Liquid Entertainment and Codemasters’ Rise of Argonauts was one of those cash-in games that came out during the $60 craze where everyone and their mother thought that their title was worth the high-price of entry, even when they clearly weren’t worth the asking price.
The biggest problem is that the game has a serious identity crisis.
It’s presented like a grand action-RPG, the story is structured as if it’s going to be this 20 hour adventure, and the opening sequence gives the impression that it’s going to be a non-sto hack-and-slash romp. However, it’s none of those things.
Rise of the Argonauts is a six-hour game with a story that’s written bigger and better than what the gameplay loops can match, and in result you can see where the writers were shortchanged with an outing that comes across as a low-budget affair cheaply put together to milk unsuspecting gamers of their money from their wallets.
+Jiggle physics for the boobs
▪ Combat mechanics
▪ Voice acting
-Not enough battles
Wokeness: Somehow even back in 2008 blackwashing was a thing. Daedalus was blackwashed to be an inventor who created the wings of Icarus. Aside from that the game is free of wokeness and they ensure that all the chicks look smoking hot.
The story follows Jason who sets out on a quest to retrieve the Golden Fleece after his wife Alceme is killed at the very beginning of the game. Jason attempts to recruit volunteers for his quest as he travels to three different islands in order to complete the vision of the Oracle and retrieve the Golden Fleece.
Conceptually the game takes the classic Greek tale and breathes a lot of life into its story, fleshing out certain characters (except for maybe Hercules, who appears to have an anatomy mirrored after Rob Liefeld’s drawings and about as much character depth as a shallow well), and giving dimension to certain tales the likes of which Sophocles and Homer would be proud.
This is where the game hits its high points. It starts out as if Jason is going to go on this grand adventure to restore his wife after they’re attacked by a group long thought dead known as the Blacktongues.
Little do they know is that Jason’s uncle has been conspiring against him in order to take Ioclus for himself and has been working with Hecate to restore the Blacktongues to power using black magic, fueled by the blood of Prometheus and Epimetheus, both of whom were bound in the fetid trenches of Tartarus.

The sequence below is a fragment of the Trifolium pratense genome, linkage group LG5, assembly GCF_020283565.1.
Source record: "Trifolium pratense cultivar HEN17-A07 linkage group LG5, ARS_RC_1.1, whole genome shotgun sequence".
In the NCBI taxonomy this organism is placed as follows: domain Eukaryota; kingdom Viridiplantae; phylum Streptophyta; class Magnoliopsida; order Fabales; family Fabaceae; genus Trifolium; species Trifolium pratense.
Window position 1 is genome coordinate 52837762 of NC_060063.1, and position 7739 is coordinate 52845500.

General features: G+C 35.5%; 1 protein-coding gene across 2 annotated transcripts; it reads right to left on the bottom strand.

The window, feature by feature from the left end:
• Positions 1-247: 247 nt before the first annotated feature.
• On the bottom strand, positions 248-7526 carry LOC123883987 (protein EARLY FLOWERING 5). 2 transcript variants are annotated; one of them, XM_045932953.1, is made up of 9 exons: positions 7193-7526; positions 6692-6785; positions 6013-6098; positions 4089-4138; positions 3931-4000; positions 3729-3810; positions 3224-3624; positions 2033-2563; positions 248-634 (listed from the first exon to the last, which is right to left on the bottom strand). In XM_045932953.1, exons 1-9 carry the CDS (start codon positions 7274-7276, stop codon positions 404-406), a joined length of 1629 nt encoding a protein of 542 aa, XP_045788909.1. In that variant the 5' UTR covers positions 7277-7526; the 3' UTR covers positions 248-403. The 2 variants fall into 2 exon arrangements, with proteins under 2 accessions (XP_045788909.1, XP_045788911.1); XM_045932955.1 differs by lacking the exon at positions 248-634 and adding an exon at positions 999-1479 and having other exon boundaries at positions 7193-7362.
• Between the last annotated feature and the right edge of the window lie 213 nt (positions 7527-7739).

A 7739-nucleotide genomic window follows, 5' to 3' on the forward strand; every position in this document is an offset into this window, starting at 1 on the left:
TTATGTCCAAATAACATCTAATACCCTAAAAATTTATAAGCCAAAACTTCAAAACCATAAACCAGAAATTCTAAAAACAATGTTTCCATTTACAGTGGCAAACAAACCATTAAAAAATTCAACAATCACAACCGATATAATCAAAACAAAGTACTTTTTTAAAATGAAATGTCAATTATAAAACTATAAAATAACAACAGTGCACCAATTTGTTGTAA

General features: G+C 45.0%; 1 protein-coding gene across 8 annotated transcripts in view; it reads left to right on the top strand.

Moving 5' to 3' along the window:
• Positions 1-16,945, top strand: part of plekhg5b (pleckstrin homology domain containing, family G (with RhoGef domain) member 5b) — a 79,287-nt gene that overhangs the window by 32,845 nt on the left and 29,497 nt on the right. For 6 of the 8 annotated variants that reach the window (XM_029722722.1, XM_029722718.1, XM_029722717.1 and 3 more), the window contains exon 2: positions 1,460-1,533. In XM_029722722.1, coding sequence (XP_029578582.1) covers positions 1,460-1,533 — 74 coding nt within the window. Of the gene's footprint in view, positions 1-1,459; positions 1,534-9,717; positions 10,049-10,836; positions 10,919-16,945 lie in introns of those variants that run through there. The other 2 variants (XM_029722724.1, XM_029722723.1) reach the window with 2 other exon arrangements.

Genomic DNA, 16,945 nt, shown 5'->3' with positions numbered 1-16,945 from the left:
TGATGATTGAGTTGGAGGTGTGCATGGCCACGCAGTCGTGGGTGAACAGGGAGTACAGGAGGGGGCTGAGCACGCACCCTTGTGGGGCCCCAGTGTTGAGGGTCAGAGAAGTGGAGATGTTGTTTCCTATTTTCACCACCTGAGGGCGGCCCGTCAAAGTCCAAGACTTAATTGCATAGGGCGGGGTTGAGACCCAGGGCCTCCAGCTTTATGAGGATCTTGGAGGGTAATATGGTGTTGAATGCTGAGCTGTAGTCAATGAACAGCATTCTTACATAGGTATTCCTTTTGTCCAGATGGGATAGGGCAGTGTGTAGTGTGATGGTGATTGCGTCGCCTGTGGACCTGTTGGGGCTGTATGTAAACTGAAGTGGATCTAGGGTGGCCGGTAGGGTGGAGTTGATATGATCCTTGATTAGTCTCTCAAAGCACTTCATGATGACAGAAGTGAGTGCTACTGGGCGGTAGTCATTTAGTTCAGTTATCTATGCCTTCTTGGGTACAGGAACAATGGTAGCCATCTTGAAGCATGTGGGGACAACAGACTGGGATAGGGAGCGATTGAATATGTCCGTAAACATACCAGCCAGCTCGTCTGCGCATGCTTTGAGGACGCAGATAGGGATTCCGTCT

Jason is tasked with gathering the decedents of the gods so that he can travel to Tartarus to retrieve the Golden Fleece and bring his beloved Alceme back from the dead, as well as put an end to the rising Blacktongue army.
A Worthy Main Character
Lore wise, they take the Greek tales of old and put a nice spin on them that not only makes sense but makes you want to see and learn more. It’s the kind of adaptation that would have made for a fantastic trilogy of films before Hollywood got woke.
Jason, more than the others, is depicted as an honorable, straight white male with integrity to spare. We absolutely do not get heroic characters like this in today’s media at all, especially AAA games. A lot of this has to do with the fact that at the beginning of the game, the gods entrust Jason with carrying out his task for the sake of honoring their virtues along the way; thus as he gains glory and attempts to revive his wife, he’s also paying homage to the gods and restoring the people’s faith in them throughout his journey.
He’s a vessel for all the good that they see in man, despite many of the hardships and losses he faces along the way. He’s very much depicted the way Captain America was during the Marvel Cinematic Universe, which would definitely resonate with people looking for inspiring characters to rally behind.
Lacking Gameplay Loops
It’s such a shame that his character went to waste in such a shallow game.
Rise of the Argonauts doesn’t have much meat to its bones, in fact… all it has is a mediocre combat system. There is no other gameplay beyond that.
I know this sounds ridiculous but it’s true.
There are no mini-games, no vehicles, no flight, no special mechanics.
Majority of the game is padded out with Jason running back and forth around linear environments talking to NPCs.
Battles are sparsely featured across each of the main three isles and only during the finale of the game do you finally get some non-stop hack-and-slash action.
So what do you do most of the time? Well, run back and forth talking to NPCs who will give you a quest to talk to other NPCs or battle a few enemies before you move on to another quest of a similar nature.
The dialogue system affords you to make some multiple decisions, however, but most of the decisions render hollow results. Only a few times throughout the game will you have some dialogue encounters where you can actually mess up, such as during the debate with Phaedon or a game or two that’s played in Mycenae and on the Argo with Pan and Achilles. Beyond that the dialogue choices only influence the points you earn for the skills.
Laud-Worthy Skill System
The skill tree is actually very well done as far as how you earn points.
Basically, every achievement you make in the game is used as patronage toward one of the four gods: Apollo, Athena, Hermes, and Ares.
I wish more games had a setup like Rise of the Argonauts because doing simple things like helping out NPCs, or killing 50 enemies, or using a certain weapon a number of times, or choosing a certain kind of dialogue will earn you points that can be used toward patronage of the gods.